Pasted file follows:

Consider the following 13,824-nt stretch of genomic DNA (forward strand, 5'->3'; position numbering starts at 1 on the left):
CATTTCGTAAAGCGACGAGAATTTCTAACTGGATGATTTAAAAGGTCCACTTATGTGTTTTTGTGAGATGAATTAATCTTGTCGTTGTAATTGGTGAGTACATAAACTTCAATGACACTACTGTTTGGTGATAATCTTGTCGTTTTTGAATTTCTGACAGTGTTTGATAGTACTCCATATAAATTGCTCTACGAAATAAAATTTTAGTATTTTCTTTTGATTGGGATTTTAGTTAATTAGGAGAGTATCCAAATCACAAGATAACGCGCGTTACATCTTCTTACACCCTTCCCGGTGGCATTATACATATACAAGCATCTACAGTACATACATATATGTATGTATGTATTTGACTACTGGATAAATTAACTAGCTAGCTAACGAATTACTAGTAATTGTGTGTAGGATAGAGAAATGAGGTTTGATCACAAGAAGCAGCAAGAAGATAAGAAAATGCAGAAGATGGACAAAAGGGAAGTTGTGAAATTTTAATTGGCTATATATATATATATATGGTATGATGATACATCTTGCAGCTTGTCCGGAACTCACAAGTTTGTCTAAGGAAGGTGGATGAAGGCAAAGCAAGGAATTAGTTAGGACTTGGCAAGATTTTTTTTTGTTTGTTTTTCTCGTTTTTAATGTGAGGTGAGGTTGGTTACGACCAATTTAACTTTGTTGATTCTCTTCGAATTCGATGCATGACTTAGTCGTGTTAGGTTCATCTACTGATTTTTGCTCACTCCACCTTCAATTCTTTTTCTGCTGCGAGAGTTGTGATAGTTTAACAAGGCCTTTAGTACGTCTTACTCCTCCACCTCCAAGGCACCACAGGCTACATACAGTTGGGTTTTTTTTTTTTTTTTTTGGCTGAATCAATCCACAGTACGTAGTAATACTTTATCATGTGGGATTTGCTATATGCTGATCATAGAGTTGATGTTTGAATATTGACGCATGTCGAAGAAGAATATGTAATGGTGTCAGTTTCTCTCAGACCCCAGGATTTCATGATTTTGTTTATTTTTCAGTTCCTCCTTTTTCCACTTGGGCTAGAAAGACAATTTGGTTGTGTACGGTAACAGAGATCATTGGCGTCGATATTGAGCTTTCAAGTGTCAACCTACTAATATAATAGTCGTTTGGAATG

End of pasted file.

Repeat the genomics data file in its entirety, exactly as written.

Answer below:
Consider the following 13,824-nt stretch of genomic DNA (forward strand, 5'->3'; position numbering starts at 1 on the left):
CATTTCGTAAAGCGACGAGAATTTCTAACTGGATGATTTAAAAGGTCCACTTATGTGTTTTTGTGAGATGAATTAATCTTGTCGTTGTAATTGGTGAGTACATAAACTTCAATGACACTACTGTTTGGTGATAATCTTGTCGTTTTTGAATTTCTGACAGTGTTTGATAGTACTCCATATAAATTGCTCTACGAAATAAAATTTTAGTATTTTCTTTTGATTGGGATTTTAGTTAATTAGGAGAGTATCCAAATCACAAGATAACGCGCGTTACATCTTCTTACACCCTTCCCGGTGGCATTATACATATACAAGCATCTACAGTACATACATATATGTATGTATGTATTTGACTACTGGATAAATTAACTAGCTAGCTAACGAATTACTAGTAATTGTGTGTAGGATAGAGAAATGAGGTTTGATCACAAGAAGCAGCAAGAAGATAAGAAAATGCAGAAGATGGACAAAAGGGAAGTTGTGAAATTTTAATTGGCTATATATATATATATATGGTATGATGATACATCTTGCAGCTTGTCCGGAACTCACAAGTTTGTCTAAGGAAGGTGGATGAAGGCAAAGCAAGGAATTAGTTAGGACTTGGCAAGATTTTTTTTTGTTTGTTTTTCTCGTTTTTAATGTGAGGTGAGGTTGGTTACGACCAATTTAACTTTGTTGATTCTCTTCGAATTCGATGCATGACTTAGTCGTGTTAGGTTCATCTACTGATTTTTGCTCACTCCACCTTCAATTCTTTTTCTGCTGCGAGAGTTGTGATAGTTTAACAAGGCCTTTAGTACGTCTTACTCCTCCACCTCCAAGGCACCACAGGCTACATACAGTTGGGTTTTTTTTTTTTTTTTTTGGCTGAATCAATCCACAGTACGTAGTAATACTTTATCATGTGGGATTTGCTATATGCTGATCATAGAGTTGATGTTTGAATATTGACGCATGTCGAAGAAGAATATGTAATGGTGTCAGTTTCTCTCAGACCCCAGGATTTCATGATTTTGTTTATTTTTCAGTTCCTCCTTTTTCCACTTGGGCTAGAAAGACAATTTGGTTGTGTACGGTAACAGAGATCATTGGCGTCGATATTGAGCTTTCAAGTGTCAACCTACTAATATAATAGTCGTTTGGAATG